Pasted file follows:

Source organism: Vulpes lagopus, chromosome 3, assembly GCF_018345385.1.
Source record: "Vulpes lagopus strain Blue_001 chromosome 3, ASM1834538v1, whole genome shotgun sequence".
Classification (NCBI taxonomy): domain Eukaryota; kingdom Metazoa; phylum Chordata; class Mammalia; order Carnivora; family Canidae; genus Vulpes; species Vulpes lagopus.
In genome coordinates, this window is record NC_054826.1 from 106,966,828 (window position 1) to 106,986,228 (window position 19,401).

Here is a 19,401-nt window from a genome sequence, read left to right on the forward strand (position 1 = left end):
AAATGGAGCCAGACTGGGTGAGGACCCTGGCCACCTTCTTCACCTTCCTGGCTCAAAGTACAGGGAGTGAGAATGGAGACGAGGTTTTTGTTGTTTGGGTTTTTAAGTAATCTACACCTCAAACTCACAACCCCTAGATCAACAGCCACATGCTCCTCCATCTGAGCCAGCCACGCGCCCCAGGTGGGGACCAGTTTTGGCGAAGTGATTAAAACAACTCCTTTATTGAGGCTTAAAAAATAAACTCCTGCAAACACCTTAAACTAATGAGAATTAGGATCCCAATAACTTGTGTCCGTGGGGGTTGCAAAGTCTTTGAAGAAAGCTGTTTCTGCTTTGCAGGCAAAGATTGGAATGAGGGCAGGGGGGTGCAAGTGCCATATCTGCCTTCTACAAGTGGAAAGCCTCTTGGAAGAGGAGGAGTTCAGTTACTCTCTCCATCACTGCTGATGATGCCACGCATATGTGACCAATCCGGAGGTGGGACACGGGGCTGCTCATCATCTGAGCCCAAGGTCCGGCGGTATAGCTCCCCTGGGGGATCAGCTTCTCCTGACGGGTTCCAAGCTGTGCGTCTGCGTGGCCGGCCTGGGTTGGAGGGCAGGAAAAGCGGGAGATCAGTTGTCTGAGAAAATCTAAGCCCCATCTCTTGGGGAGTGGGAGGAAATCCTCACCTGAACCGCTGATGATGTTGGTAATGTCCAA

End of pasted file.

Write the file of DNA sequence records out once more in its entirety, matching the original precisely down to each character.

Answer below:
Source organism: Vulpes lagopus, chromosome 3, assembly GCF_018345385.1.
Source record: "Vulpes lagopus strain Blue_001 chromosome 3, ASM1834538v1, whole genome shotgun sequence".
Classification (NCBI taxonomy): domain Eukaryota; kingdom Metazoa; phylum Chordata; class Mammalia; order Carnivora; family Canidae; genus Vulpes; species Vulpes lagopus.
In genome coordinates, this window is record NC_054826.1 from 106,966,828 (window position 1) to 106,986,228 (window position 19,401).

Here is a 19,401-nt window from a genome sequence, read left to right on the forward strand (position 1 = left end):
AAATGGAGCCAGACTGGGTGAGGACCCTGGCCACCTTCTTCACCTTCCTGGCTCAAAGTACAGGGAGTGAGAATGGAGACGAGGTTTTTGTTGTTTGGGTTTTTAAGTAATCTACACCTCAAACTCACAACCCCTAGATCAACAGCCACATGCTCCTCCATCTGAGCCAGCCACGCGCCCCAGGTGGGGACCAGTTTTGGCGAAGTGATTAAAACAACTCCTTTATTGAGGCTTAAAAAATAAACTCCTGCAAACACCTTAAACTAATGAGAATTAGGATCCCAATAACTTGTGTCCGTGGGGGTTGCAAAGTCTTTGAAGAAAGCTGTTTCTGCTTTGCAGGCAAAGATTGGAATGAGGGCAGGGGGGTGCAAGTGCCATATCTGCCTTCTACAAGTGGAAAGCCTCTTGGAAGAGGAGGAGTTCAGTTACTCTCTCCATCACTGCTGATGATGCCACGCATATGTGACCAATCCGGAGGTGGGACACGGGGCTGCTCATCATCTGAGCCCAAGGTCCGGCGGTATAGCTCCCCTGGGGGATCAGCTTCTCCTGACGGGTTCCAAGCTGTGCGTCTGCGTGGCCGGCCTGGGTTGGAGGGCAGGAAAAGCGGGAGATCAGTTGTCTGAGAAAATCTAAGCCCCATCTCTTGGGGAGTGGGAGGAAATCCTCACCTGAACCGCTGATGATGTTGGTAATGTCCAA